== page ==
Donald Trump won the US presidency partly by trashing the reputations of his rival Hillary Clinton and her husband Bill. But the Tomahawk cruise missile attack on a Syrian airbase last week was in classic Bill Clinton style.
During the 1990s, for most of which Bill Clinton was president, the US conducted over 228,000 air raids over Saddam Hussein’s Iraq. The US Air Force chief of staff described it as an “air occupation”.
In August 1998 Clinton mounted cruise missile attacks on Al Qaida bases in Afghanistan and on an alleged chemical weapons factory in Sudan. These attacks solved nothing. But they were assertions of US global power at a time when there was no challenger to its supremacy.
Now the context is very different. The US has been weakened by the Iraq war and the financial crash, and is dealing with increasingly assertive rivals in the shape of China and Russia. Trump campaigned against the over?extension of US resources abroad and favours improved relations with Russia.
So why this Clintonesque use of force?
One way of reading the decision is as the triumph of the national security establishment. Trump has been at war with the intelligence agencies, which brought down his first national security adviser, general Michael Flynn, by exposing his Russian connections. Flynn was replaced by a much more orthodox military man, HR McMaster.
He, along with yet another general, defence secretary James Mattis, seems to be taking charge of US global policy.
So was last Thursday, when the missiles were fired off, a night of the generals? Supporting evidence for this is provided by the earlier removal of alt-right ideologue Stephen Bannon from a senior position on the National Security Council.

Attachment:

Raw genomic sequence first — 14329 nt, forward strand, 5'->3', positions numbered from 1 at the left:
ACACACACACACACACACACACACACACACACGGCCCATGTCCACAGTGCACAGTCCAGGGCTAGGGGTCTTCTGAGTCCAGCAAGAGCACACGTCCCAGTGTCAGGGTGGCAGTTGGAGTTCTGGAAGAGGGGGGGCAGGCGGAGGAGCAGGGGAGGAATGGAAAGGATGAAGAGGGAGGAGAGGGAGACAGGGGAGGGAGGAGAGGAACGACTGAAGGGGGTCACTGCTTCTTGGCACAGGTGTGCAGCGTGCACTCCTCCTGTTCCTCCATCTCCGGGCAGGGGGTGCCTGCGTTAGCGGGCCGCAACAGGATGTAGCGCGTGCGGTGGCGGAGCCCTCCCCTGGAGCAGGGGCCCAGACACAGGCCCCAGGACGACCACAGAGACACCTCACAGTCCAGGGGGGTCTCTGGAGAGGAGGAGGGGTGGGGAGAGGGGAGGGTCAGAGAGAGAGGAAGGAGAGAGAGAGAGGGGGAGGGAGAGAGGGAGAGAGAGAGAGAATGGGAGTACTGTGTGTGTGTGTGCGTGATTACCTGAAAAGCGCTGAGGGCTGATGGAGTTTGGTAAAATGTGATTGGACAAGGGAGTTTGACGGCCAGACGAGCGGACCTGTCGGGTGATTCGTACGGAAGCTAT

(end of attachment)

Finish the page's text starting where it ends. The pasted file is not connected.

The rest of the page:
The missile attacks were greeted with enthusiasm by the Atlanticist establishment both sides of the Atlantic. Newspapers previously very hostile to Trump carried headlines such as, “A strike in Syria restores our credibility in the world” (New York Times) and, “Donald Trump’s welcome show of US leadership” (Financial Times).
Certainly Trump did what Hillary Clinton and much of the US national security bureaucracy has advocated for years—he intervened militarily in the Syrian war against Bashar al-Assad’s regime. Barack Obama was heavily criticised for limiting US involvement in Syria.
I doubt, however, that Trump has been conquered by the generals. Bannon seems to have fallen victim to palace politics because of conflicts with Trump’s son-in-law Jared Kushner.
Trump took this decision himself—and not just because he was upset about the suffering of the “beautiful babies” from Syria whom he has banned from the US.
The historian Greg Grandin offered a more plausible explanation in The Nation magazine. “The object of Trump’s Tomahawks was not Syria’s capacity to deploy gas,” he wrote. “But domestic liberal opponents who base their resistance to Trump entirely on the premise that he is anti-American because he is too close to Putin, and that he is a traitor to a bipartisan policy of humanitarian military interventionism.”
Trump may have also been sending a message to China, whose president Xi Jingping was visiting him when he ordered the attacks. A Chinese academic told the Financial Times, “Before we might have seen him as a paper tiger, but now might deal with him more seriously.”
The attacks still leave big questions. Has Trump reversed his administration’s earlier policy and decided to bring Assad down? This is much easier said than done. Obama’s caution over Syria reflected an understanding of the difficulties as well as the imperative of avoiding another Iraq quagmire.
The biggest difficulty arises from Russia’s support for Assad and its presence on the ground. This includes an air defence system that gives Russia control over much of Syria’s airspace. While I don’t think the generals are running the show, Mattis and McMaster are both on record supporting a tough line towards Russia.
So Trump is now mimicking his despised predecessor, vacillating over Syria and confronting Russia.